The two winners of the free copies of Cash, Cars, & College, by Janine Bolon were informed last night. If you entered the contest, check your email to see if you’ve won.
In order to enter the contest, I asked that commenters provide some financial advice they’d give their teenage self if they were able to travel back in time, a la Back to the Future. If only we really could travel through time and meet our younger selves. There were a number of great answers to the question, and here are a selected few.
Brett McKay has some baseball card advice. (I was a collector like millions in the late 1980s and I just handed off a large collection of excellent-condition Mets cards to my girlfriend, who is a big fan.) Here’s his advice:
I would tell my 13 year old self that baseball cards are not an investment. Sure, that Ken Griffey Jr. Fleer Ultra insert card is worth $40 in 1994, but in a few years it will be worth a dollar because a) the baseball card market will be oversaturated and b) Ken Griffey will be injured, traded to the Reds, and wonÃ¢â‚¬â„¢t be hitting very many homeruns. Instead of forking over $4 for a pack of cards, take that money and put it in a savings account… If you’re going to collect cards, just do it for fun.
Moms are always right. Archie shares:
I would tell her to listen closely to her parents about everything. My Mom passed away 4 years ago and there are too many days to count when I look up heavenwards and shake a fist, muttering angrily, “Ok, ok, I get it. YOU were right, I was wrong…” I would try to explain just how beautiful it is to buy your sister a $1,000 wedding gift out of money that was completely earned by you.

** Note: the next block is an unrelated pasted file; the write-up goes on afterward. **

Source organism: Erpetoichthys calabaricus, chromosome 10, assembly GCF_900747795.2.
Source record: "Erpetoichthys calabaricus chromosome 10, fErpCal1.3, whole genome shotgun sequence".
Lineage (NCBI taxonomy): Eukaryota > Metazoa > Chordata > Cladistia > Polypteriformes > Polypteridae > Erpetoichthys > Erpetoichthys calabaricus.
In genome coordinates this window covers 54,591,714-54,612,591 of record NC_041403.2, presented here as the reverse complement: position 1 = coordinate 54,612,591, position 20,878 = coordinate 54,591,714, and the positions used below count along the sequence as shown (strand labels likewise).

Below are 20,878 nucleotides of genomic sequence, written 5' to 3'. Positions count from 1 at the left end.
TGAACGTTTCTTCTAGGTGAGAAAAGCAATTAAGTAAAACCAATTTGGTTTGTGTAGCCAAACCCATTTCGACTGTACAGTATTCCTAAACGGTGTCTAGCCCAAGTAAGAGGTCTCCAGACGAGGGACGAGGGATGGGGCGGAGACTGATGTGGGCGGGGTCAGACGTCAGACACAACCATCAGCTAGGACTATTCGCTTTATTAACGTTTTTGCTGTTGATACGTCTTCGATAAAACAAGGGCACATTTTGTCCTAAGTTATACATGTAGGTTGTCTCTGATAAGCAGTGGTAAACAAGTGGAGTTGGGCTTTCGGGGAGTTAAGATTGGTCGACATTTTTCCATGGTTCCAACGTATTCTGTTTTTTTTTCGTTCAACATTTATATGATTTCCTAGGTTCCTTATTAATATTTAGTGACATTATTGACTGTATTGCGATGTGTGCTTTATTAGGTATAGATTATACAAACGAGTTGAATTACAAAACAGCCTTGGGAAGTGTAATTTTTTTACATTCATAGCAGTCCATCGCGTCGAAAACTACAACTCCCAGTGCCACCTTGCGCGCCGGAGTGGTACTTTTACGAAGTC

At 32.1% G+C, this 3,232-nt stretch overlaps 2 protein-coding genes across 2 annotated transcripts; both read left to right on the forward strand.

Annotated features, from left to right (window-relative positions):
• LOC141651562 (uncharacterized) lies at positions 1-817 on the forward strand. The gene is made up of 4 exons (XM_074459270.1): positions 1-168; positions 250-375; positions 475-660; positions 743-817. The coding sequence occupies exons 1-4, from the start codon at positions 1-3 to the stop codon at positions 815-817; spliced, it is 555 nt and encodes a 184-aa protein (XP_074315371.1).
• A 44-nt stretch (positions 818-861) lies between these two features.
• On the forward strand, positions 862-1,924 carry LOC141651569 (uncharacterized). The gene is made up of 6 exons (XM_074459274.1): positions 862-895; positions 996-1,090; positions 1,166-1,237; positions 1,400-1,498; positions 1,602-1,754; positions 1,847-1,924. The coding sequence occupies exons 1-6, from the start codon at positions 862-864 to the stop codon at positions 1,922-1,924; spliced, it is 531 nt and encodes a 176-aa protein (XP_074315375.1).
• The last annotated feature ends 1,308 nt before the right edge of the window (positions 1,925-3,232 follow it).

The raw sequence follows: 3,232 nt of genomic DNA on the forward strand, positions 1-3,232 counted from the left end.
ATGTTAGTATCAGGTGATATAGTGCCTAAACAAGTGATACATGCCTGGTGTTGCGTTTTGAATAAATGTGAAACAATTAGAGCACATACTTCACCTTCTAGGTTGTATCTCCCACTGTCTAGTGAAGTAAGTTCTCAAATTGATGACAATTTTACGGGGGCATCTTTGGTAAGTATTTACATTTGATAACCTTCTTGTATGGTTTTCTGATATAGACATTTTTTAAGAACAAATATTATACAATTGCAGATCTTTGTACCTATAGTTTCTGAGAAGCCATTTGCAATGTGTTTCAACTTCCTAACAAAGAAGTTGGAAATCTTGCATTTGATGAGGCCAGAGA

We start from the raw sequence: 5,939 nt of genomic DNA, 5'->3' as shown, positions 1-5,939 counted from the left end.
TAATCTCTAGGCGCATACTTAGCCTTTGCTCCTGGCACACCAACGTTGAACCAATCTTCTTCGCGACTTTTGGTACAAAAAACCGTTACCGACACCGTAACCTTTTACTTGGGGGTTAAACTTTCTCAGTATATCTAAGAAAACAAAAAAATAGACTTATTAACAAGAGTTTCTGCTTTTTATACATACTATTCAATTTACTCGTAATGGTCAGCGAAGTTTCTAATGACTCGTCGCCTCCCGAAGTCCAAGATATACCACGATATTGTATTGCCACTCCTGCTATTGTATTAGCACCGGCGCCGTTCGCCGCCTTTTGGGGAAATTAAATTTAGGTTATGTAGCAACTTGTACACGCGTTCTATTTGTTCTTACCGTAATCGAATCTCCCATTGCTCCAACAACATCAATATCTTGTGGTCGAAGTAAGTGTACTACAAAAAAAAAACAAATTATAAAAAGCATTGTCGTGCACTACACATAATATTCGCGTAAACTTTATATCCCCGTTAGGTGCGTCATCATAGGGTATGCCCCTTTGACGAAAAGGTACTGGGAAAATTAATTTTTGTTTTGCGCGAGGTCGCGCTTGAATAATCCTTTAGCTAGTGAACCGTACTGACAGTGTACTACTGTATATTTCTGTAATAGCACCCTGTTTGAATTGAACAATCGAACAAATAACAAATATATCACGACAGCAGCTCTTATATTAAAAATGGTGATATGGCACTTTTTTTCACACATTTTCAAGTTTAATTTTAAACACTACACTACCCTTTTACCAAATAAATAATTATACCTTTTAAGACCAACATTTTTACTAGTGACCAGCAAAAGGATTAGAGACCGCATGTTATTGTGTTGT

I’d say, “Self, you’re only 13 right now. But in a couple of years when you get your first job, cherish it. Do the right thing, and save 10% of all that you make, start a small retirement account or else you’ll be kicking yourself in the bum when you’re 24.
“Above all, Self, do NOT under ANY circumstances, waste it on your Current Boyfriend. Because you’ll meet Husband in about 3 more years. Save your money for him because he’s worth every penny.
“Lastly, Self, learn about the power of compounding interest, and use it to your advantage, because when you finally move out, 6 years later, and start really living on your own with no help from your parents who gambled away your entire educational savings, you’re going to be thrilled to bits to have your savings see you through the very hard times that are coming your way.”
There are so many good answers, and I really want to highlight as many as possible. Here’s Turtle64:
I would express the importance of a strong work ethic. So much is given to our children they may not grasp the importance of hard work. There is no free ride but work hard and perseverance will take you far. Don’t take everything that comes to you when you are 13 and carefree for granted. Learn to do without, and for God’s sake, read, read, read.
Dani from Living Behind the Curve:
Your dad is a great guy (you’ll realize that in about 10 years), but his views on money aren’t. Focus on doing what makes you happy, and not on material things and wealth.
Updated February 6, 2012 and originally published July 5, 2007. If you enjoyed this article, subscribe to the RSS feed or receive daily emails. Follow @ConsumerismComm on Twitter and visit our Facebook page for more updates.